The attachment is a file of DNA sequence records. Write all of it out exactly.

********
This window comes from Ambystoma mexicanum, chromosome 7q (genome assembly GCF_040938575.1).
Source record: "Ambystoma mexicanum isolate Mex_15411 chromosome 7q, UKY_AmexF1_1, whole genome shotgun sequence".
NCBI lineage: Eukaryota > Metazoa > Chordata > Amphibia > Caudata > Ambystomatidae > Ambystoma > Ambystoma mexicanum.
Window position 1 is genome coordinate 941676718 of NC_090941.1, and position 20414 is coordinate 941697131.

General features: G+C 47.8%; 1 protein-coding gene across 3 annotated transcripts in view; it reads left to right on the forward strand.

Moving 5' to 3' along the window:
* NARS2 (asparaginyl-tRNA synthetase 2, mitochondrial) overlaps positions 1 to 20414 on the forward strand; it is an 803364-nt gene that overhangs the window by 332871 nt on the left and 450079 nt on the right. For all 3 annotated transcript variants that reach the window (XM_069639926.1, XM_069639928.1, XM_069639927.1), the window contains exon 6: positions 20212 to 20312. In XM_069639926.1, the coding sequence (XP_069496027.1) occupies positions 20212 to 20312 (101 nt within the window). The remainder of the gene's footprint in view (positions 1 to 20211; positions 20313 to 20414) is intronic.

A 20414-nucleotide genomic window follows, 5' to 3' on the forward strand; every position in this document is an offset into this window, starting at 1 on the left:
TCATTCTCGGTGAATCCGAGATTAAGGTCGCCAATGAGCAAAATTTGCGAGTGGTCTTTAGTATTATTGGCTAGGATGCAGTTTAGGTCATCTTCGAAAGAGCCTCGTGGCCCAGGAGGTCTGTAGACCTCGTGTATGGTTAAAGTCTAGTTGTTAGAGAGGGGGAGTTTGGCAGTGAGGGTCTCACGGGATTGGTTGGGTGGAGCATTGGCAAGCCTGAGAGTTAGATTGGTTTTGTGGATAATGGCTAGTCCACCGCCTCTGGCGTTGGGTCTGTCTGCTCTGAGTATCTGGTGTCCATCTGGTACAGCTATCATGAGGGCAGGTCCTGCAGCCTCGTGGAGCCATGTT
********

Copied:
This window comes from Ambystoma mexicanum, chromosome 7q (genome assembly GCF_040938575.1).
Source record: "Ambystoma mexicanum isolate Mex_15411 chromosome 7q, UKY_AmexF1_1, whole genome shotgun sequence".
NCBI lineage: Eukaryota > Metazoa > Chordata > Amphibia > Caudata > Ambystomatidae > Ambystoma > Ambystoma mexicanum.
Window position 1 is genome coordinate 941676718 of NC_090941.1, and position 20414 is coordinate 941697131.

General features: G+C 47.8%; 1 protein-coding gene across 3 annotated transcripts in view; it reads left to right on the forward strand.

Moving 5' to 3' along the window:
* NARS2 (asparaginyl-tRNA synthetase 2, mitochondrial) overlaps positions 1 to 20414 on the forward strand; it is an 803364-nt gene that overhangs the window by 332871 nt on the left and 450079 nt on the right. For all 3 annotated transcript variants that reach the window (XM_069639926.1, XM_069639928.1, XM_069639927.1), the window contains exon 6: positions 20212 to 20312. In XM_069639926.1, the coding sequence (XP_069496027.1) occupies positions 20212 to 20312 (101 nt within the window). The remainder of the gene's footprint in view (positions 1 to 20211; positions 20313 to 20414) is intronic.

A 20414-nucleotide genomic window follows, 5' to 3' on the forward strand; every position in this document is an offset into this window, starting at 1 on the left:
TCATTCTCGGTGAATCCGAGATTAAGGTCGCCAATGAGCAAAATTTGCGAGTGGTCTTTAGTATTATTGGCTAGGATGCAGTTTAGGTCATCTTCGAAAGAGCCTCGTGGCCCAGGAGGTCTGTAGACCTCGTGTATGGTTAAAGTCTAGTTGTTAGAGAGGGGGAGTTTGGCAGTGAGGGTCTCACGGGATTGGTTGGGTGGAGCATTGGCAAGCCTGAGAGTTAGATTGGTTTTGTGGATAATGGCTAGTCCACCGCCTCTGGCGTTGGGTCTGTCTGCTCTGAGTATCTGGTGTCCATCTGGTACAGCTATCATGAGGGCAGGTCCTGCAGCCTCGTGGAGCCATGTT